Overall, the core of Assassin's Creed remains intact here. The story is interesting, as much as it has gone completely off the rails, and the world is joyous to explore; however, it's the least accessible of the series. Revelations really expects players to have some idea what has happened throughout the series, meaning newcomers will be "narratively misplaced." The stories of Ezio and Altair are wrapped up nicely, giving each character a proper farewell. Combat is still love-it or hate-it, but I've always adored the counter-focused system that was introduced in the series. But the game suffers from multiple moments of identity disorder. It shifts between three characters, its puzzles force you out of the established experience and into first-person levels, and it throws Tower Defense in there for some reason. It feels like three different ideas, which makes sense since five other internal development houses at Ubisoft helped its primary Montreal studio create the title.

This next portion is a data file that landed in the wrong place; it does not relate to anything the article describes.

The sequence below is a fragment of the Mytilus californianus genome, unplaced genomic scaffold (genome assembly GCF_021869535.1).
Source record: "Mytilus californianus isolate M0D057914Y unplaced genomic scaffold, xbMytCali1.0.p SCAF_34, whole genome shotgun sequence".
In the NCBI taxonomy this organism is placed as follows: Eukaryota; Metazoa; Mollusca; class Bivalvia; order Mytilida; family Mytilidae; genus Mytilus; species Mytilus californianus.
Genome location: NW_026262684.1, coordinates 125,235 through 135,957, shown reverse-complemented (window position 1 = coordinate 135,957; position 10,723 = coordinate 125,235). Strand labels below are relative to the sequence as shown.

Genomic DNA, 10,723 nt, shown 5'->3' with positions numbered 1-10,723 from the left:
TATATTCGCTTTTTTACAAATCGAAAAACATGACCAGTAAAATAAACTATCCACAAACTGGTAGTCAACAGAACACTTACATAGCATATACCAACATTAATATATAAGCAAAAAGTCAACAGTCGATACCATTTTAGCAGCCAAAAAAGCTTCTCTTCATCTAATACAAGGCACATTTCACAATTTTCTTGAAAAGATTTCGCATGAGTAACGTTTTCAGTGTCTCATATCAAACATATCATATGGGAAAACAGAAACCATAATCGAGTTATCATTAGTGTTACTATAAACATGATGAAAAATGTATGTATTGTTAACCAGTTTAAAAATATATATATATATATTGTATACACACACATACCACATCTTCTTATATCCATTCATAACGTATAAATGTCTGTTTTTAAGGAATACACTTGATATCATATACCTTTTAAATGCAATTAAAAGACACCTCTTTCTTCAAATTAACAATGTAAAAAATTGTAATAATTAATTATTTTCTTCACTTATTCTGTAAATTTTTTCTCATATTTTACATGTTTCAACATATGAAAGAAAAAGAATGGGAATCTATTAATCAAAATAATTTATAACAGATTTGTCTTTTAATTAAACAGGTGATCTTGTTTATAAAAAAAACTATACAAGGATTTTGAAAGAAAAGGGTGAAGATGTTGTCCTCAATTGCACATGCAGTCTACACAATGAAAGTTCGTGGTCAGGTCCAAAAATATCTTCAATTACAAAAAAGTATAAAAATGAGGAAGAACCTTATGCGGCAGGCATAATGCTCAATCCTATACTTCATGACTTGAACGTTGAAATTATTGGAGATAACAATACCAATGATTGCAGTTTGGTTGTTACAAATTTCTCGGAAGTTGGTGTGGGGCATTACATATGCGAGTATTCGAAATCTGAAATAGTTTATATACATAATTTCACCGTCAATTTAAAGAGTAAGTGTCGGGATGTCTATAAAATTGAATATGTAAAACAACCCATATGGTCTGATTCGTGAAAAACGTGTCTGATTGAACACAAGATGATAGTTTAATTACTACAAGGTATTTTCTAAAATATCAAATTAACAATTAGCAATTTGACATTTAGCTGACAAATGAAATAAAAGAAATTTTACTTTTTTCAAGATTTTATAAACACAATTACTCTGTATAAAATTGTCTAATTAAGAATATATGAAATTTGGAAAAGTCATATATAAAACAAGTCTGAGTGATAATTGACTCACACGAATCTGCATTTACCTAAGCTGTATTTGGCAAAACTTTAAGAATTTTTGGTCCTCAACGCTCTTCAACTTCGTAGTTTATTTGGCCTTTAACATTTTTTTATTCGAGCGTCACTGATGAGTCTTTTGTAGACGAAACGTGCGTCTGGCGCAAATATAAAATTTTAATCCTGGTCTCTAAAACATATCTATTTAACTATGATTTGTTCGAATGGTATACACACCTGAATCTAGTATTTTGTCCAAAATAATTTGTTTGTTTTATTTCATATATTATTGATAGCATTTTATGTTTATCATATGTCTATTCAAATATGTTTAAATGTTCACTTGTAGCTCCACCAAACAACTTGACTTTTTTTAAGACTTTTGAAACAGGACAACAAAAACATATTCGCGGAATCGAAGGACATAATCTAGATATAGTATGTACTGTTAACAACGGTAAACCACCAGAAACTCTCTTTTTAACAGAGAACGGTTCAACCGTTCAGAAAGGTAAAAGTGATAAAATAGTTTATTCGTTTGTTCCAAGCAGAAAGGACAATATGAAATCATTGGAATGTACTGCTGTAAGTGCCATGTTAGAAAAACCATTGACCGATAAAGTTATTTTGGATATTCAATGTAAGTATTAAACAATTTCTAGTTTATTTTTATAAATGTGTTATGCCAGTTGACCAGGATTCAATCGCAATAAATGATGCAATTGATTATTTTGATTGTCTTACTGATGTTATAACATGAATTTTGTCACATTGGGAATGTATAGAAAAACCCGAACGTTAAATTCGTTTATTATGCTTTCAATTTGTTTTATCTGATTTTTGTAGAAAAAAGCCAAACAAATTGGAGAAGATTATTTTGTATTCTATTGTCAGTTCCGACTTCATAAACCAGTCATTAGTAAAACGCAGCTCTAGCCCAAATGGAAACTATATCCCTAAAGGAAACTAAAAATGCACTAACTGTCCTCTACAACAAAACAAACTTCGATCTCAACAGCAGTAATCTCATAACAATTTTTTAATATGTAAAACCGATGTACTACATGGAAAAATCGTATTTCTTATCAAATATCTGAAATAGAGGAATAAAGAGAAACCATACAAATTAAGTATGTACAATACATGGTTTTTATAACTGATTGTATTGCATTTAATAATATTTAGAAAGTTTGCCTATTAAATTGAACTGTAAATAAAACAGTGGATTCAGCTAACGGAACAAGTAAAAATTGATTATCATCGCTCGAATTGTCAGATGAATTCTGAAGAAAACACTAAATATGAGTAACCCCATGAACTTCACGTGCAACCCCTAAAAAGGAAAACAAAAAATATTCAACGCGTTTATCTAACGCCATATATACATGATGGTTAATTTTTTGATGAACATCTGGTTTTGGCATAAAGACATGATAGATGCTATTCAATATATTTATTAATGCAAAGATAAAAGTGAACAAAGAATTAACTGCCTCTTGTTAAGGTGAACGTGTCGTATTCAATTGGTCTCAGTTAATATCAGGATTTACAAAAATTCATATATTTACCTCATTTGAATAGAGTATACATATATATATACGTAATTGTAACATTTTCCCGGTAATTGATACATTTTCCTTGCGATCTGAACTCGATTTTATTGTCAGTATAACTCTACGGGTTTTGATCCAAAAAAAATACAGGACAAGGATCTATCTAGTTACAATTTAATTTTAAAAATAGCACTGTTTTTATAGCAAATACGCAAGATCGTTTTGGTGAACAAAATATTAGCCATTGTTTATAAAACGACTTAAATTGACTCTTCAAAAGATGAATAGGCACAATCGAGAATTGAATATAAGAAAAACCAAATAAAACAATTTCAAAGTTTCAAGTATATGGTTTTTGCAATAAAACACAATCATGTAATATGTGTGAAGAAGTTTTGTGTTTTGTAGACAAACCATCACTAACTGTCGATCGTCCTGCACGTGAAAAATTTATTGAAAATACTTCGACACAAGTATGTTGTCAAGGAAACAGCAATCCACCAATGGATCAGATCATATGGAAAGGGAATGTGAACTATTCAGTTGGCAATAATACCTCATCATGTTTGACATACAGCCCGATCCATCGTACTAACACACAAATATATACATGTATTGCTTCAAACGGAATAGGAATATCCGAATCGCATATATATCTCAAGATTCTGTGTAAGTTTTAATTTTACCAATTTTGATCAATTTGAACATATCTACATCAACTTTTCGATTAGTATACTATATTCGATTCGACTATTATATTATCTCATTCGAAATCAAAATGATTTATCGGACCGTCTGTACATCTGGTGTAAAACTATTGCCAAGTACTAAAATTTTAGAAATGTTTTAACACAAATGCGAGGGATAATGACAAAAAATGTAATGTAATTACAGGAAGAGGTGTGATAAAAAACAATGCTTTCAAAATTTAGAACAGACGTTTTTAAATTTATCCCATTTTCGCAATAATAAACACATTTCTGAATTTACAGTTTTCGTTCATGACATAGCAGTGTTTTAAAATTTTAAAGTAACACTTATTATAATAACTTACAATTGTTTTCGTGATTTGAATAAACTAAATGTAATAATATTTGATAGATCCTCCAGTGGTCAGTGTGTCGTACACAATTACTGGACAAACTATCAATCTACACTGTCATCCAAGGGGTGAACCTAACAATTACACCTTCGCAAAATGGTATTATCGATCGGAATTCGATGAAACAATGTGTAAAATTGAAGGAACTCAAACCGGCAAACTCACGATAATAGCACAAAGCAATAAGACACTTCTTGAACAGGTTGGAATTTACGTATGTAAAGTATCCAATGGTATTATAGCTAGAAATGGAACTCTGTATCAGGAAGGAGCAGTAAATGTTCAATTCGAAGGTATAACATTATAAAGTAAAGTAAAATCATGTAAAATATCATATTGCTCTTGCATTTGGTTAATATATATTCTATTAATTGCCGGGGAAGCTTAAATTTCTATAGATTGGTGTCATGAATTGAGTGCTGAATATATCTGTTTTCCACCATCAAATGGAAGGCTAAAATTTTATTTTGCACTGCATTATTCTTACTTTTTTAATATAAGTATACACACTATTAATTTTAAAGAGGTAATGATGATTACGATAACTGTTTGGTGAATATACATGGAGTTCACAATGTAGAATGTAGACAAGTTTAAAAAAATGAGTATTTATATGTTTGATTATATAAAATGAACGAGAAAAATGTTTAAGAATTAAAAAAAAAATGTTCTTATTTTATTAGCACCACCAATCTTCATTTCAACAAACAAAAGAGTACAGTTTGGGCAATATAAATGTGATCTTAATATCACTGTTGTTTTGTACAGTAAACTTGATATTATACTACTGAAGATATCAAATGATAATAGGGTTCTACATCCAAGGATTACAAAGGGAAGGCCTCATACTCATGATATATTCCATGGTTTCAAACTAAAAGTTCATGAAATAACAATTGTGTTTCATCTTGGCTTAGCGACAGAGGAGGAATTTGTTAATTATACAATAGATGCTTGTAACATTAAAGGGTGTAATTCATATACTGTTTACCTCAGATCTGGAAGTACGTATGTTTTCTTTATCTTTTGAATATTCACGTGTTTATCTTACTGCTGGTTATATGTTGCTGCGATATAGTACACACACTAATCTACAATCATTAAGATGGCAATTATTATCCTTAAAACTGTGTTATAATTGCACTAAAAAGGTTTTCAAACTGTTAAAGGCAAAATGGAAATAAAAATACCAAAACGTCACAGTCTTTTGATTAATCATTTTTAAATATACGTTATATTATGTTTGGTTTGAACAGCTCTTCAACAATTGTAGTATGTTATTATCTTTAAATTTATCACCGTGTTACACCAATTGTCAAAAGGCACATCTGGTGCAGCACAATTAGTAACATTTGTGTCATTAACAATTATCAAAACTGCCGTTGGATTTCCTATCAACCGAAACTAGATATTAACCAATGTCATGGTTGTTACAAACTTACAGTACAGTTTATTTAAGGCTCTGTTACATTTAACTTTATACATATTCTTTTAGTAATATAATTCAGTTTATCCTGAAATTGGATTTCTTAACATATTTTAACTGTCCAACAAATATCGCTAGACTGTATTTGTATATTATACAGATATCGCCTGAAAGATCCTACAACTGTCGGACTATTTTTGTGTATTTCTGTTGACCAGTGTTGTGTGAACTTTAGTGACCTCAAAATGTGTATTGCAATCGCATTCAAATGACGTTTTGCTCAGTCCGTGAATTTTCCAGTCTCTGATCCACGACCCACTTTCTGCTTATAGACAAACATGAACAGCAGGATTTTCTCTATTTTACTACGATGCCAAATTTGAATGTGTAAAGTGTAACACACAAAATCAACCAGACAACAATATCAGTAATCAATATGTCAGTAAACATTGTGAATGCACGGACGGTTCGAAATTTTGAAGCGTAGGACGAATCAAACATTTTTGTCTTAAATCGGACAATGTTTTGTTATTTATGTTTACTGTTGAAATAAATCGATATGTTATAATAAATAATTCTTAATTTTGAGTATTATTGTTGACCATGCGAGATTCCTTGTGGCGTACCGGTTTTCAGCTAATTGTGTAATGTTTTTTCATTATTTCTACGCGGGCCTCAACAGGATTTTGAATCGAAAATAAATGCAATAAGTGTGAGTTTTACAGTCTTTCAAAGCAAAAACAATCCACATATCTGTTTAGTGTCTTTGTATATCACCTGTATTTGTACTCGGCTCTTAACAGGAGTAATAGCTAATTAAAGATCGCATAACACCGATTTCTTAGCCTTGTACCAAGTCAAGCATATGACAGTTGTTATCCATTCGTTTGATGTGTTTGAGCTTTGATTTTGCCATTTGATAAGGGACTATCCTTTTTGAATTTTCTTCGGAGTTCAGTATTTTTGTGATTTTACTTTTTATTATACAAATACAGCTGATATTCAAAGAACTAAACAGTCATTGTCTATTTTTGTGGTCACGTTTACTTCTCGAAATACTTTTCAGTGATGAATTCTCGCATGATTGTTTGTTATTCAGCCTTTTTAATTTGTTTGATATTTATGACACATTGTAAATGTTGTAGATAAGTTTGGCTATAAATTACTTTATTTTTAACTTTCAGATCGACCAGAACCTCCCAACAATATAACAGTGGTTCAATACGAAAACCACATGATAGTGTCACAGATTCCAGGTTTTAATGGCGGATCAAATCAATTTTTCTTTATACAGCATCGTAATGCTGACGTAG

Assassin's Creed Revelations may have a few of missteps throughout its adventure, but it's still at a level of quality that few franchises have managed to retain throughout their lifespan. It is however the third game in as many years, and while it has yet to overstay its welcome, Ubisoft needs to be inventive for the series to continue annually and retain its current crop of would-be assassins.
[This Assassin's Creed Revelations review is based on the retail Xbox 360 version of the game, provided by Ubisoft.]